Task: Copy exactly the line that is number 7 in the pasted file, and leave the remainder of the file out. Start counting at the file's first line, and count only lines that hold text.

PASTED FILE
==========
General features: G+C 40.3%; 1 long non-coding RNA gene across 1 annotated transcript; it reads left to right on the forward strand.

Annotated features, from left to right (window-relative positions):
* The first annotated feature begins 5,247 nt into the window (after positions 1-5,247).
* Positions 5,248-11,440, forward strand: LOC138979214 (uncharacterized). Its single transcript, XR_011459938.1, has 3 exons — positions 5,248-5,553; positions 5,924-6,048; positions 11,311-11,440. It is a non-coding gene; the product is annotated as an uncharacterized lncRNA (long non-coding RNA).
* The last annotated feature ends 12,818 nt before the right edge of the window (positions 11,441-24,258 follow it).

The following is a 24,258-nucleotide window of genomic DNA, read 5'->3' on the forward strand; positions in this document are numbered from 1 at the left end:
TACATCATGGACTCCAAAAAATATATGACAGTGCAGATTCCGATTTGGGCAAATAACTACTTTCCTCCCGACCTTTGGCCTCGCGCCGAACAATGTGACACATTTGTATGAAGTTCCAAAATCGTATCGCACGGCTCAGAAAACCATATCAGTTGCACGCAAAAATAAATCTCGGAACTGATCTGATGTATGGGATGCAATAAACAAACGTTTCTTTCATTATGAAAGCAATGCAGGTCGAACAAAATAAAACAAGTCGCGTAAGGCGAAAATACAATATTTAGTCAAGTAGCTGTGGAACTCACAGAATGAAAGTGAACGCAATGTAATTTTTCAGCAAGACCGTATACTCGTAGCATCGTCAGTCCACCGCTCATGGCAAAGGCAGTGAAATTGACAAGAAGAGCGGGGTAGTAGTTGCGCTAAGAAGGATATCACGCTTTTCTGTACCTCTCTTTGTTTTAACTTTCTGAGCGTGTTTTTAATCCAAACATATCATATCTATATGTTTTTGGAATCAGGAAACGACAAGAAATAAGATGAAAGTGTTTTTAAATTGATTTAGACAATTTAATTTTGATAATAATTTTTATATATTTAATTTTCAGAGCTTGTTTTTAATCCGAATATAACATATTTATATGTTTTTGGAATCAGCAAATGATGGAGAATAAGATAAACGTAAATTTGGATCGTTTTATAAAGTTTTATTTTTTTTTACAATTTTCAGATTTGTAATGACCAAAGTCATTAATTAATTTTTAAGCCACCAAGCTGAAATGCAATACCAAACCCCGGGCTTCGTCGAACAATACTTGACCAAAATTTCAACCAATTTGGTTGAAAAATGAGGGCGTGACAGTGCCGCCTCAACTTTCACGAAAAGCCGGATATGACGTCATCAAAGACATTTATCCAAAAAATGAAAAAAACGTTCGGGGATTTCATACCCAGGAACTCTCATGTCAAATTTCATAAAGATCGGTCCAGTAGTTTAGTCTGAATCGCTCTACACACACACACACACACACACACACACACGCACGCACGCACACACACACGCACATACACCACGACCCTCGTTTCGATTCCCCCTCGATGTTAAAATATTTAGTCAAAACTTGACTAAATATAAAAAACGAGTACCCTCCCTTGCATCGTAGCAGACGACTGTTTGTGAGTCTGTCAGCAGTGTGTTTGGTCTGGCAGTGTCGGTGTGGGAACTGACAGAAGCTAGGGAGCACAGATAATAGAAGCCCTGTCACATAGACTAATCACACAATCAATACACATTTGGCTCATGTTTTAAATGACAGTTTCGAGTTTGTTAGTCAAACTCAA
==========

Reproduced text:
TACATCATGGACTCCAAAAAATATATGACAGTGCAGATTCCGATTTGGGCAAATAACTACTTTCCTCCCGACCTTTGGCCTCGCGCCGAACAATGTGACACATTTGTATGAAGTTCCAAAATCGTATCGCACGGCTCAGAAAACCATATCAGTTGCACGCAAAAATAAATCTCGGAACTGATCTGATGTATGGGATGCAATAAACAAACGTTTCTTTCATTATGAAAGCAATGCAGGTCGAACAAAATAAAACAAGTCGCGTAAGGCGAAAATACAATATTTAGTCAAGTAGCTGTGGAACTCACAGAATGAAAGTGAACGCAATGTAATTTTTCAGCAAGACCGTATACTCGTAGCATCGTCAGTCCACCGCTCATGGCAAAGGCAGTGAAATTGACAAGAAGAGCGGGGTAGTAGTTGCGCTAAGAAGGATATCACGCTTTTCTGTACCTCTCTTTGTTTTAACTTTCTGAGCGTGTTTTTAATCCAAACATATCATATCTATATGTTTTTGGAATCAGGAAACGACAAGAAATAAGATGAAAGTGTTTTTAAATTGATTTAGACAATTTAATTTTGATAATAATTTTTATATATTTAATTTTCAGAGCTTGTTTTTAATCCGAATATAACATATTTATATGTTTTTGGAATCAGCAAATGATGGAGAATAAGATAAACGTAAATTTGGATCGTTTTATAAAGTTTTATTTTTTTTTACAATTTTCAGATTTGTAATGACCAAAGTCATTAATTAATTTTTAAGCCACCAAGCTGAAATGCAATACCAAACCCCGGGCTTCGTCGAACAATACTTGACCAAAATTTCAACCAATTTGGTTGAAAAATGAGGGCGTGACAGTGCCGCCTCAACTTTCACGAAAAGCCGGATATGACGTCATCAAAGACATTTATCCAAAAAATGAAAAAAACGTTCGGGGATTTCATACCCAGGAACTCTCATGTCAAATTTCATAAAGATCGGTCCAGTAGTTTAGTCTGAATCGCTCTACACACACACACACACACACACACACACACGCACGCACGCACACACACACGCACATACACCACGACCCTCGTTTCGATTCCCCCTCGATGTTAAAATATTTAGTCAAAACTTGACTAAATATAAAAAACGAGTACCCTCCCTTGCATCGTAGCAGACGACTGTTTGTGAGTCTGTCAGCAGTGTGTTTGGTCTGGCAGTGTCGGTGTGGGAACTGACAGAAGCTAGGGAGCACAGATAATAGAAGCCCTGTCACATAGACTAATCACACAATCAATACACATTTGGCTCATGTTTTAAATGACAGTTTCGAGTTTGTTAGTCAAACTCAA